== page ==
Oct 14, 2004, 6:08 AM
Post #1 of 1
The Credibility Question - PC WORLD April 2004-10-12
The Credibility Question
In a recent article, PC World addressed the question of reliability of information found on the web. How do you know the statistics they are giving you are trustworthy? When you are looking at camp directories, it is very difficult to decide which one is actually providing the best service. Often so many statistics go around it is hard to determine which are telling and which are meaningless. But there are two things to look for that can give you a real advantage in finding the information that is relevant to you.
First an important distinction: lots of companies talk about 'hits.' This is a technical term and it does exist, it's just meaningless. A 'hit' is a request from a computer to a server that manages a web page. Each piece of information is requested separately. Each file that your computer requests is a hit. So if you there are 20 pictures on a web page, then they will receive 21 "hits" every time someone views that page but in fact they are only receiving 1 visitor. When comparing sites make sure you are being offered relevant information. Request visitors not "hits".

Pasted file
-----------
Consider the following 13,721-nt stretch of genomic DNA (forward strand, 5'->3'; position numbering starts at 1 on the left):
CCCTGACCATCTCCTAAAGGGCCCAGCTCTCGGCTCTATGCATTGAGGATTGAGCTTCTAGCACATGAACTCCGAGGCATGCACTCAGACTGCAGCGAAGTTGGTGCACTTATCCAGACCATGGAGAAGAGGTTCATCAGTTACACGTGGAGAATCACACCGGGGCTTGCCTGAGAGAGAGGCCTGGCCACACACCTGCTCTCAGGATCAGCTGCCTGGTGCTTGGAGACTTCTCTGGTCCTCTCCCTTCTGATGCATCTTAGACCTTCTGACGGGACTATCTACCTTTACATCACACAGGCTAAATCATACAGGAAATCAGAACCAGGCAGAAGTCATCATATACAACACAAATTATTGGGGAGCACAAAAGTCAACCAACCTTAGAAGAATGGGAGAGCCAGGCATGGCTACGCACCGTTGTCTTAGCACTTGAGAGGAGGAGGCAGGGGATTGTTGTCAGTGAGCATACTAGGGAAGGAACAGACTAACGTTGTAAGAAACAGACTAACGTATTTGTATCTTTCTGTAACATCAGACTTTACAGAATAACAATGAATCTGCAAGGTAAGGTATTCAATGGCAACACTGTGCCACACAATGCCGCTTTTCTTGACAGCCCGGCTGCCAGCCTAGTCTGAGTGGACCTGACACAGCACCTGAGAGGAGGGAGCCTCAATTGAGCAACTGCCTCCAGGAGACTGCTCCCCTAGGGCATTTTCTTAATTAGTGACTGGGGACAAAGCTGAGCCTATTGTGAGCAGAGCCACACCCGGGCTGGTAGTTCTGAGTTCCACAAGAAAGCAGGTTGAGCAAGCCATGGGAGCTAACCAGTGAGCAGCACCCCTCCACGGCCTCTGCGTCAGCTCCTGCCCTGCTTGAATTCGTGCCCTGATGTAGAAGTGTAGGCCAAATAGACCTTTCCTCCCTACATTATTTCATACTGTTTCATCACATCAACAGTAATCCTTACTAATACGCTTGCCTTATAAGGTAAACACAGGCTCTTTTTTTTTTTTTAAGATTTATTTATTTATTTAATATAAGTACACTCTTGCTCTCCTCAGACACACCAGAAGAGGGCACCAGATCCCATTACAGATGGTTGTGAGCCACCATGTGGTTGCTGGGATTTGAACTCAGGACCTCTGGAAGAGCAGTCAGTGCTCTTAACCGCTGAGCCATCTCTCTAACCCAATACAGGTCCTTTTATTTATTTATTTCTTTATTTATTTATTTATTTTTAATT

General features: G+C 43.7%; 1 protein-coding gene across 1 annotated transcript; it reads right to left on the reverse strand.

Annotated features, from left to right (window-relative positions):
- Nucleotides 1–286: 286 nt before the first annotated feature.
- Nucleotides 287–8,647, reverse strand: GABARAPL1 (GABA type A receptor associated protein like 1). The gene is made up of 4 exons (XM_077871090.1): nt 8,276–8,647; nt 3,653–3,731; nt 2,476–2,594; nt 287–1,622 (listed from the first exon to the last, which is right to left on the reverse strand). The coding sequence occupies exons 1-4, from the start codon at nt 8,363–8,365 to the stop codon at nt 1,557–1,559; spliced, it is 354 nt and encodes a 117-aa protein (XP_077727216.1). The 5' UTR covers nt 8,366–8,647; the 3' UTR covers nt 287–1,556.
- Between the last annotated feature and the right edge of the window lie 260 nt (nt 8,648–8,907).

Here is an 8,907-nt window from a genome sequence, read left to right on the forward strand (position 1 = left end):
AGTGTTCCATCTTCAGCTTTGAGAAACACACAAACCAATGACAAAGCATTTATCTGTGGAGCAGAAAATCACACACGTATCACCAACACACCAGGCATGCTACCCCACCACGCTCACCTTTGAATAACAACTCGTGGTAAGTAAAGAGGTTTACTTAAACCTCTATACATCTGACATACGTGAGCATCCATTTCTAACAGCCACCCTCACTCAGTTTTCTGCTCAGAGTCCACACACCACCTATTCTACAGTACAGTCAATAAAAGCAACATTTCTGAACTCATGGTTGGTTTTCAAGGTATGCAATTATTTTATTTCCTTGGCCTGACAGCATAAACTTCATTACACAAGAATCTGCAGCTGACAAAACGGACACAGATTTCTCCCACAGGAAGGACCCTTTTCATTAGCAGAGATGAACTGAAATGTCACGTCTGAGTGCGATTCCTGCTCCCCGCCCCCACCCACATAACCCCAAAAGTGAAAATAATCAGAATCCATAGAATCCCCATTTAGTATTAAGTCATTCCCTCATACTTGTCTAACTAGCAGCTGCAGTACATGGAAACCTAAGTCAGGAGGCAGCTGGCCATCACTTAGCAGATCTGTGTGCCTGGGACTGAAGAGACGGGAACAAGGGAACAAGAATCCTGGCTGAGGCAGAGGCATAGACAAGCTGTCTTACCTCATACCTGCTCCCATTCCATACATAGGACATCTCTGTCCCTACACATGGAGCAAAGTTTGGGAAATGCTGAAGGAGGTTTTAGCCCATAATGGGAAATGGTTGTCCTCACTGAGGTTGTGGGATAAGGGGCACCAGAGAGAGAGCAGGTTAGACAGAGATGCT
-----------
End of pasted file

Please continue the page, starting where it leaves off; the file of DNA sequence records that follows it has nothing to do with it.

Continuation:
So how does one get a reliable reading on the traffic to a website? PC World discussed this issue in an article entitled "The Credibility Question"
April, 2004, PC World stated "Amazon.com-owned Alexa (www.alexa.com) helps you identify a page's traffic, how long it has been online, and how many sites link to it, for example." These statistics are unbiased, free and available to the public. Alexa ranks each website for its visitor traffic, 1 being the highest or most trafficked. A second resource is a company called Metrics Market (www.metricsmarket.com). Metrics Market gives reliable statistics for monthly visitor traffic. Go ahead and try these sites out.
I'm confident that you'll find them both to be very valuable resources for determining which sites are the most visible online.
Evan A. Heltay